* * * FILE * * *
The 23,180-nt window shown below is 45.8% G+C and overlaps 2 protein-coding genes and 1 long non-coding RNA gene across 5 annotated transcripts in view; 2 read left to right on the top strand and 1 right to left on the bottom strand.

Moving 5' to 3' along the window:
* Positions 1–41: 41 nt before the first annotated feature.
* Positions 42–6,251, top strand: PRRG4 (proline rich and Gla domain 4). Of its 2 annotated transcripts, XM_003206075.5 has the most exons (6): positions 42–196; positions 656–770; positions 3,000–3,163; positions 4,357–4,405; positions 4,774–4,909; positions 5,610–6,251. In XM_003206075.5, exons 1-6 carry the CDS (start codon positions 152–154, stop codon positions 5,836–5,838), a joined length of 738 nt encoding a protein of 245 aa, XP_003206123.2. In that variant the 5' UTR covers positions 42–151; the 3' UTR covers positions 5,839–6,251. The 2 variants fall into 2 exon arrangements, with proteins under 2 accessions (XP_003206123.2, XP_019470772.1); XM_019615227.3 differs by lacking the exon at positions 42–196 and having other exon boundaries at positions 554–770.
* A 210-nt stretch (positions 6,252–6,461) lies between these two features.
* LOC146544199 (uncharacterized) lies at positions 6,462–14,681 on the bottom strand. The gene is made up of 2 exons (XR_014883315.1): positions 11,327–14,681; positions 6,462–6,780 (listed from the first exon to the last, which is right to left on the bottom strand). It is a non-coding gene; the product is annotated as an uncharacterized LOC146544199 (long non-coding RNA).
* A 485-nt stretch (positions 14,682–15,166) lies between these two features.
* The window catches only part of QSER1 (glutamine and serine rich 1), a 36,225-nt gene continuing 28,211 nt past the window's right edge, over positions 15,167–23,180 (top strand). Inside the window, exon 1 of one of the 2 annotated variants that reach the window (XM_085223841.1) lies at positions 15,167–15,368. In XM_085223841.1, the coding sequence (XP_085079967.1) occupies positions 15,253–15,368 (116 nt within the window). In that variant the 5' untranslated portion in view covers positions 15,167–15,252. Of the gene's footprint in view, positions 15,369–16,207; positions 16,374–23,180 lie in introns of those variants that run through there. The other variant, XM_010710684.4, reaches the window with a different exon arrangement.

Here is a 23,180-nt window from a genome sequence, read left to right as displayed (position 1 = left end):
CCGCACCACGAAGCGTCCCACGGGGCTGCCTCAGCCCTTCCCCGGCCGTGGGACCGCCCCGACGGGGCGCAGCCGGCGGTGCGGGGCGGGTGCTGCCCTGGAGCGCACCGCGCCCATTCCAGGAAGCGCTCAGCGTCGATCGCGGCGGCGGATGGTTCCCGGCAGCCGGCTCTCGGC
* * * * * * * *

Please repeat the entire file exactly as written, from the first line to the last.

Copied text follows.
The 23,180-nt window shown below is 45.8% G+C and overlaps 2 protein-coding genes and 1 long non-coding RNA gene across 5 annotated transcripts in view; 2 read left to right on the top strand and 1 right to left on the bottom strand.

Moving 5' to 3' along the window:
* Positions 1–41: 41 nt before the first annotated feature.
* Positions 42–6,251, top strand: PRRG4 (proline rich and Gla domain 4). Of its 2 annotated transcripts, XM_003206075.5 has the most exons (6): positions 42–196; positions 656–770; positions 3,000–3,163; positions 4,357–4,405; positions 4,774–4,909; positions 5,610–6,251. In XM_003206075.5, exons 1-6 carry the CDS (start codon positions 152–154, stop codon positions 5,836–5,838), a joined length of 738 nt encoding a protein of 245 aa, XP_003206123.2. In that variant the 5' UTR covers positions 42–151; the 3' UTR covers positions 5,839–6,251. The 2 variants fall into 2 exon arrangements, with proteins under 2 accessions (XP_003206123.2, XP_019470772.1); XM_019615227.3 differs by lacking the exon at positions 42–196 and having other exon boundaries at positions 554–770.
* A 210-nt stretch (positions 6,252–6,461) lies between these two features.
* LOC146544199 (uncharacterized) lies at positions 6,462–14,681 on the bottom strand. The gene is made up of 2 exons (XR_014883315.1): positions 11,327–14,681; positions 6,462–6,780 (listed from the first exon to the last, which is right to left on the bottom strand). It is a non-coding gene; the product is annotated as an uncharacterized LOC146544199 (long non-coding RNA).
* A 485-nt stretch (positions 14,682–15,166) lies between these two features.
* The window catches only part of QSER1 (glutamine and serine rich 1), a 36,225-nt gene continuing 28,211 nt past the window's right edge, over positions 15,167–23,180 (top strand). Inside the window, exon 1 of one of the 2 annotated variants that reach the window (XM_085223841.1) lies at positions 15,167–15,368. In XM_085223841.1, the coding sequence (XP_085079967.1) occupies positions 15,253–15,368 (116 nt within the window). In that variant the 5' untranslated portion in view covers positions 15,167–15,252. Of the gene's footprint in view, positions 15,369–16,207; positions 16,374–23,180 lie in introns of those variants that run through there. The other variant, XM_010710684.4, reaches the window with a different exon arrangement.

Here is a 23,180-nt window from a genome sequence, read left to right as displayed (position 1 = left end):
CCGCACCACGAAGCGTCCCACGGGGCTGCCTCAGCCCTTCCCCGGCCGTGGGACCGCCCCGACGGGGCGCAGCCGGCGGTGCGGGGCGGGTGCTGCCCTGGAGCGCACCGCGCCCATTCCAGGAAGCGCTCAGCGTCGATCGCGGCGGCGGATGGTTCCCGGCAGCCGGCTCTCGGC